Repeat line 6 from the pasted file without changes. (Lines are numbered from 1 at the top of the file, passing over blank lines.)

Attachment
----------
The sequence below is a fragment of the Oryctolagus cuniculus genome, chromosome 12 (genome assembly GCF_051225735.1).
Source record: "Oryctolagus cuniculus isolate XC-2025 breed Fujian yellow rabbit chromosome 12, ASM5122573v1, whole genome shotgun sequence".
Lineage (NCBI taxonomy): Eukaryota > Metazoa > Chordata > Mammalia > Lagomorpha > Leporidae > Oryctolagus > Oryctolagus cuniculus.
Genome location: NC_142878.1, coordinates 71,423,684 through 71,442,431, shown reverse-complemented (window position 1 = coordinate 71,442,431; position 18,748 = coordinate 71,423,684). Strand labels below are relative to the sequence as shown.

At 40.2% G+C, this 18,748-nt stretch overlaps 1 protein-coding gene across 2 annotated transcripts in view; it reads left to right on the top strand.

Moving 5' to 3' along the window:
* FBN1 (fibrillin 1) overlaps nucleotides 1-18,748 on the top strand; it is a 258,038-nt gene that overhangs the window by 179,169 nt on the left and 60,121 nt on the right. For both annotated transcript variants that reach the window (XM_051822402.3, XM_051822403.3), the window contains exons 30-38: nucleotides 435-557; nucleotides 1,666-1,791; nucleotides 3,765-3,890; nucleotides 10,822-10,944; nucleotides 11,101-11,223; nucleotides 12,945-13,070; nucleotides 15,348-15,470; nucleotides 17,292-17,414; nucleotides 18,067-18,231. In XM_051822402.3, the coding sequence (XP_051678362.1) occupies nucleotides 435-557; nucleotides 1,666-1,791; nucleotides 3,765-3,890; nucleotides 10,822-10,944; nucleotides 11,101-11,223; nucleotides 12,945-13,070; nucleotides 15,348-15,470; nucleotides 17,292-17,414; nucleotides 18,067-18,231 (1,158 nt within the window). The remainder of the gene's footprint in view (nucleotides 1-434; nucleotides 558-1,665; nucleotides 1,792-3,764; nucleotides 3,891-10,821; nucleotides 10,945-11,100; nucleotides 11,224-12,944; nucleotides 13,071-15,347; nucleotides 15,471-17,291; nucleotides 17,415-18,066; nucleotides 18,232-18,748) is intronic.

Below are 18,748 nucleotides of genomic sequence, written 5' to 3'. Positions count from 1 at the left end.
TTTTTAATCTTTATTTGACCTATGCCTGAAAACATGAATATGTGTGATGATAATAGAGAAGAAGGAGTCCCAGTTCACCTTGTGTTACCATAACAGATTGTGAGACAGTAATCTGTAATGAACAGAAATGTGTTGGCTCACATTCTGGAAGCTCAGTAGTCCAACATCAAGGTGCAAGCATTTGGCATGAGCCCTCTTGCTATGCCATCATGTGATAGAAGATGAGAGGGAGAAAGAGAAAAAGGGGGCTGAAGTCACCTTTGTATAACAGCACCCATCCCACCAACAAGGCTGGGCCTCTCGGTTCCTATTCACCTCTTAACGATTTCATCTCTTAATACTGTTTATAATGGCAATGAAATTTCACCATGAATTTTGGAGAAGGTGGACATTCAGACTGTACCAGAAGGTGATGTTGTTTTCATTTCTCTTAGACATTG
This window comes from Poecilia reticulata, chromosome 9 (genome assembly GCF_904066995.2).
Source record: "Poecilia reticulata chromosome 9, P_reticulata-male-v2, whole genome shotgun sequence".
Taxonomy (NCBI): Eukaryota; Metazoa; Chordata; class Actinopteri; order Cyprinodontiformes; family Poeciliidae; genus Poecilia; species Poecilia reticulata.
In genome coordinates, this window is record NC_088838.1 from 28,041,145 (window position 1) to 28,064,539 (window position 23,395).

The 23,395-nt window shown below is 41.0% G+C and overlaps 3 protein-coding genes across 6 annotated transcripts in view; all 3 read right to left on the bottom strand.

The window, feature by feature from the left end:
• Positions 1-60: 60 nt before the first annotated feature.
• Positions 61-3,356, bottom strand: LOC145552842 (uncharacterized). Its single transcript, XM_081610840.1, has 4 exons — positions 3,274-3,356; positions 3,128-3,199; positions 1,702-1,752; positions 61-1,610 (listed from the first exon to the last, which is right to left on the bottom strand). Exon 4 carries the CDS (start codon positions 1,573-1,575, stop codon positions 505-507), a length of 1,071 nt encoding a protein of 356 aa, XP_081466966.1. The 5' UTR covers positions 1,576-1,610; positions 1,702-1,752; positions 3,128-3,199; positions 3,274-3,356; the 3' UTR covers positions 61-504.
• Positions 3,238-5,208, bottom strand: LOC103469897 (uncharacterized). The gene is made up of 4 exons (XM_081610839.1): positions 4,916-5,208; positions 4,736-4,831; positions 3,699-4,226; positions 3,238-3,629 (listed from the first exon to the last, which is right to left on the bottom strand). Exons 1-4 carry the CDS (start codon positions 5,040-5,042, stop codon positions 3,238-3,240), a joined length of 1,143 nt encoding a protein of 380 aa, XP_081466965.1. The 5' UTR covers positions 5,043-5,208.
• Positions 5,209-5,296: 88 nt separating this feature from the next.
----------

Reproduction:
Moving 5' to 3' along the window: